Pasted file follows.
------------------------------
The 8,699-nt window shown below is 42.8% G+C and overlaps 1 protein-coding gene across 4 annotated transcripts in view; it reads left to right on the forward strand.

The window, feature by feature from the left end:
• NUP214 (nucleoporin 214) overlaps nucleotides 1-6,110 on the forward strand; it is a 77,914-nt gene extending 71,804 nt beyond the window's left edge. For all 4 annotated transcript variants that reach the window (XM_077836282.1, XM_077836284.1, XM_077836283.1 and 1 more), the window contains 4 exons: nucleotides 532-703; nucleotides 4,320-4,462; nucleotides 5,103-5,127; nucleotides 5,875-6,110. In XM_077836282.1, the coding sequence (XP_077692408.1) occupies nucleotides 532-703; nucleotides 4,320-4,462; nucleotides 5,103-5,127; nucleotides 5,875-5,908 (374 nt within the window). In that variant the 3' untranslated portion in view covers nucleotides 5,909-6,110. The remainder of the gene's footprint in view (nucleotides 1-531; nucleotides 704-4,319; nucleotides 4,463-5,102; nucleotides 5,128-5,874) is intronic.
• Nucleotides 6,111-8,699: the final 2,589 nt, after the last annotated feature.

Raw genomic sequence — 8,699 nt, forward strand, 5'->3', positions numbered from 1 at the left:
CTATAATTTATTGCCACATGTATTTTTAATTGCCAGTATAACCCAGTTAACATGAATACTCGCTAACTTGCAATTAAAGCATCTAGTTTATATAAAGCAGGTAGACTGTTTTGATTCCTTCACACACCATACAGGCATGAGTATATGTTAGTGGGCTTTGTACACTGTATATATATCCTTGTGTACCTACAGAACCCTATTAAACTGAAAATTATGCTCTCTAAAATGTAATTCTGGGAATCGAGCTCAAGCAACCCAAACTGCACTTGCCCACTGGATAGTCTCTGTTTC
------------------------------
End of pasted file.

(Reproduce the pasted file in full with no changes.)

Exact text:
The 8,699-nt window shown below is 42.8% G+C and overlaps 1 protein-coding gene across 4 annotated transcripts in view; it reads left to right on the forward strand.

The window, feature by feature from the left end:
• NUP214 (nucleoporin 214) overlaps nucleotides 1-6,110 on the forward strand; it is a 77,914-nt gene extending 71,804 nt beyond the window's left edge. For all 4 annotated transcript variants that reach the window (XM_077836282.1, XM_077836284.1, XM_077836283.1 and 1 more), the window contains 4 exons: nucleotides 532-703; nucleotides 4,320-4,462; nucleotides 5,103-5,127; nucleotides 5,875-6,110. In XM_077836282.1, the coding sequence (XP_077692408.1) occupies nucleotides 532-703; nucleotides 4,320-4,462; nucleotides 5,103-5,127; nucleotides 5,875-5,908 (374 nt within the window). In that variant the 3' untranslated portion in view covers nucleotides 5,909-6,110. The remainder of the gene's footprint in view (nucleotides 1-531; nucleotides 704-4,319; nucleotides 4,463-5,102; nucleotides 5,128-5,874) is intronic.
• Nucleotides 6,111-8,699: the final 2,589 nt, after the last annotated feature.

Raw genomic sequence — 8,699 nt, forward strand, 5'->3', positions numbered from 1 at the left:
CTATAATTTATTGCCACATGTATTTTTAATTGCCAGTATAACCCAGTTAACATGAATACTCGCTAACTTGCAATTAAAGCATCTAGTTTATATAAAGCAGGTAGACTGTTTTGATTCCTTCACACACCATACAGGCATGAGTATATGTTAGTGGGCTTTGTACACTGTATATATATCCTTGTGTACCTACAGAACCCTATTAAACTGAAAATTATGCTCTCTAAAATGTAATTCTGGGAATCGAGCTCAAGCAACCCAAACTGCACTTGCCCACTGGATAGTCTCTGTTTC